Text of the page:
Subsonic & Caddy – oh my…


Subsonic has the nasty habit of generating certain URLs in a very hardcoded way.

The login screen for example. If you call index.view and are not logged in, it redirects you to $ServerSubsonicThinksItIs/login.view.

That will be localhost, if you want to do the „oh yay, let’s reverse proxy here“ thing. To make matters worse, $ServerSubsonicThinksItIs also contains protocol and port. This is apparently due to the implementation of Subsonics „generate a“ redirection.

As far as I can see, only the login and settings pages are the ones that are affected by this. They are still accessible if you manually add /login.view to your public address.

Of course, you can tell Subsonic to believe that it is on the servername you chose for it. As long as Subsonic and the reverse proxy server are in agreement of which host, path & port are shown to the browser, everything is fine. With non-encrypted http that is.

Of course you can re-enable https on Subsonic, in order to successfully proxy everything from A to B, but…

…Caddy checks the validity of the SSL certificate of whatever site it reverse-proxies to. And throws a Bad Gateway if it doesn’t like what it sees. This is actually done with a reason, but it doesn’t help me right now.

As far as I can see, I either have to wait for…

  • Subsonic finally learning to generate sane URLs or
  • Caddyserver being able to ignore faulty certificates upstream

Subsonic with Caddy

Ok, now that there is Let’s Encrypt, I thought that I shouldn’t have to do this certificate hackery all the time when Subsonic updates or the StartSSL certificate expires.

Caddyserver is the first Webserver/Proxy that I found that has most of the process automated and build in, so I’m using this. Getting started with this was pretty straightforward: Download, expand,  create a config file and before you start up, make sure that Caddy can run on port 80 without requiring to be root:

sudo setcap cap_net_bind_service=+ep ./caddy

My Caddyfile eventually ended up looking like this: {
 proxy / localhost:4040 {
 proxy_header Host
 proxy_header Scheme https

Well, it turned out to not be quite as easy. First I also had to make Subsonic stop hogging port 443. Those settings are found in /etc/default/subsonic. And while you’re at it, also edit out any certificates you may have added earlier in /usr/bin/subsonic. Oh, and make sure to note down which port non-https Subsonic runs, hopefully not 80, because Caddy needs that! I may have chosen 4040.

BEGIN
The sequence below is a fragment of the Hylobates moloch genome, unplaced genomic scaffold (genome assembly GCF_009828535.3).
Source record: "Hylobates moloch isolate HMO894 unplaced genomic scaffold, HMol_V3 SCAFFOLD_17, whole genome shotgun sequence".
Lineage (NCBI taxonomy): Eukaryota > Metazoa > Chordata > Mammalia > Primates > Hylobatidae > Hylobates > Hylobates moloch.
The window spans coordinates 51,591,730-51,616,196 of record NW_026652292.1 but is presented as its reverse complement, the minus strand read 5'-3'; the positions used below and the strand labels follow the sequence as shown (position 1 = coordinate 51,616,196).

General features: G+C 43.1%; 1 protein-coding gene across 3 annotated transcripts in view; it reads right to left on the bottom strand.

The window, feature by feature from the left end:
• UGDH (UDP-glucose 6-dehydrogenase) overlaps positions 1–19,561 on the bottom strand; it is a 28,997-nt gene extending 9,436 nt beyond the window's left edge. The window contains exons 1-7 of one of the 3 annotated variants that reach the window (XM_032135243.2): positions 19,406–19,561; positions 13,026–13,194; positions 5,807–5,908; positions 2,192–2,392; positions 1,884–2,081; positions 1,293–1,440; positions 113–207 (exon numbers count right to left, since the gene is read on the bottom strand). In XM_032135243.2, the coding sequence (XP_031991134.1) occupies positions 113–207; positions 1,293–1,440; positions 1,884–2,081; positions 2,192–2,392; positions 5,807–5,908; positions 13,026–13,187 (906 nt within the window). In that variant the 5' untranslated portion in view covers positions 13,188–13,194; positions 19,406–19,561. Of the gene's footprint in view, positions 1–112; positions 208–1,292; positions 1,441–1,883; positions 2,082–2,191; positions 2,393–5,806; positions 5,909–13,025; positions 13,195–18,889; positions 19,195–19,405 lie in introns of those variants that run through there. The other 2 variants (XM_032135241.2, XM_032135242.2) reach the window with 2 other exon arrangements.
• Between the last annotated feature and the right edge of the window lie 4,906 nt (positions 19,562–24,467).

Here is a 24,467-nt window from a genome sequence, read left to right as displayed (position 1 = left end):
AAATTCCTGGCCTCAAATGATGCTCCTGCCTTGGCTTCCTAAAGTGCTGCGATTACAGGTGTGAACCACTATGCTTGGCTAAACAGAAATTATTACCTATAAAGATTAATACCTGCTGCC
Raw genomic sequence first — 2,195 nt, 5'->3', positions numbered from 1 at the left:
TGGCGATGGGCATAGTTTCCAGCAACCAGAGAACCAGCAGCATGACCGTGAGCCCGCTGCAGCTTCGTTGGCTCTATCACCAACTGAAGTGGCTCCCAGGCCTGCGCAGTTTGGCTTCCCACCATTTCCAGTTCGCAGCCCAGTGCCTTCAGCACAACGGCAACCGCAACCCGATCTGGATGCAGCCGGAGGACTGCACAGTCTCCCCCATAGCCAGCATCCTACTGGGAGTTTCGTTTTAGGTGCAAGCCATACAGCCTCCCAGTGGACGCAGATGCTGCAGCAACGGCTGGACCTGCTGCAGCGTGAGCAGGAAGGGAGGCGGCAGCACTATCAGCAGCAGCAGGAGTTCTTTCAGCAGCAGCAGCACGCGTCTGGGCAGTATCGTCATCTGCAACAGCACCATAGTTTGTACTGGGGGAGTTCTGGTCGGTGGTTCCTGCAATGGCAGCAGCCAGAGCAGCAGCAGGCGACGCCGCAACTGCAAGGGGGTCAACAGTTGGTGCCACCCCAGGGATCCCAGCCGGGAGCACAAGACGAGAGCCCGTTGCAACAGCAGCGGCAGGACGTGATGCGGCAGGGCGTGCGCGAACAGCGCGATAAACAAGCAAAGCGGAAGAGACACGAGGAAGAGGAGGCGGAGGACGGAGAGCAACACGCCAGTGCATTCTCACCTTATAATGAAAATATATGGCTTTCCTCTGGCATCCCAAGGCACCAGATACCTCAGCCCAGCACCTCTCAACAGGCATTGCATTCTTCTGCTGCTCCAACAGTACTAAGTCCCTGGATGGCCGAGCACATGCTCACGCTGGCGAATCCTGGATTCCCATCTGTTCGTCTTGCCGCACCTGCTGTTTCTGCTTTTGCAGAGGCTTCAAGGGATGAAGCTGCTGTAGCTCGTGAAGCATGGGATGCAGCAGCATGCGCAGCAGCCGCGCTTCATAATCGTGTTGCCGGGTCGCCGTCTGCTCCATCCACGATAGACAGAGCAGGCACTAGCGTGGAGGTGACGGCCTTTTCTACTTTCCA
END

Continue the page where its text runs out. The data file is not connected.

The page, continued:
Restart Subsonic and make sure that you can reach it on the correct ports.

As stated, Caddy also needs to run on Port 80 for a brief moment. This is so it can do the certificate domain validation process. So edit your /etc/apache2/ports.conf to make sure not to block anything.

Restart apache2.

Now, to find out if everything works, start Caddy. If all is good, you’ll see a glorious all-ok message and can now access the server via https with a valid certificate.

But as you’ve undoubtedly noticed, Caddy isn’t running as a service yet. Thankfully Ubuntu has Upstart. So, add in a new file /etc/init/caddyservice.conf (thank you Mathias):

description "Caddy Server startup script"
author "Mathias Beke"
start on runlevel [2345]
stop on runlevel [016]
setuid runasme
setgid runasme
respawn limit 10 5
 cd /home/runasme/
 exec ./caddy

At this point I want to take a short moment to mention that whoever thinks that the Upstart Cookbook is an easy entry-level document is clearly out of their mind. Seriously, this „Cookbook“ has a whole chapter named „Critique of the System V init System“!

But I digress. If you don’t make the same mistake as me and confuse init with init.d, then you’re golden and now have a Caddy running as a service, forwarding requests to your Subsonic installation.

The only issue I haven’t been able to solve is that Subsonic has some stupid static URL linking going on so I have to open the settings in a new tab. But I can live with that.

Mehr Überwachung!

Ich wollte gerade einen längeren Text dazu schreiben in dem ich erneut darauf verweise, dass all die bestehende Überwachung wieder einmal erschreckend wenig (nämlich eigentlich gar nichts) verhindert hat, dass die Spuren, die jetzt aktuell geholfen haben aus unter anderem einem weggeworfenen Handy (unverschlüsselt) plus einem nicht gelöschtem Streckenverlauf im Navi eines Mietwagens bestanden.

Dazu könnte ich darauf verweisen, dass Terroristen immer auch einen weiteren Weg zur geheimen Kommunikation finden werden. Oder dass es denen ja eigentlich egal ist, weil sie ja eh auf eine Konfrontation aus sind.

Aber diejenigen, die das hier lesen sind eh schon überzeugt, und die anderen werde ich damit nicht überzeugen. Also lasse ich es…

Webcomic Montag: Die Apokalypse!

Lange war es still um diese Rubrik, aber ich habe ja wieder ein wenig neues Futter für Euch!

Fangen wir so richtig romantisch an. Romantically Apocalyptic um genau zu sein. Visuell ein meiner Ansicht nach herausragender Webcomic, irgendwo zwischen gezeichnet und photorealistisch. Die Story kann ich leider nicht wiedergeben, die ist zu bizarr. Generell sehen wir die Postapokalypse, wie sie der Captain, Snippy, Pilot und Engie erleben. Wenn Ihr seltsamen Humor und die Postapokalypse mögt, werdet Ihr das hier lieben.

Schwarzhumoriger und dabei aber auch zugänglicher kommt Gone with the Blastwave daher. Wieder Postapokalypse. Hier kämpfen namen- und gesichtslose Soldaten dreier nicht wirklich definierbaren Armeen gegeneinander. Warum? Daran kann sich niemand mehr so recht erinnern. Aber seit wann hält das Leute davon ab, aufeinander zu schießen, richtig?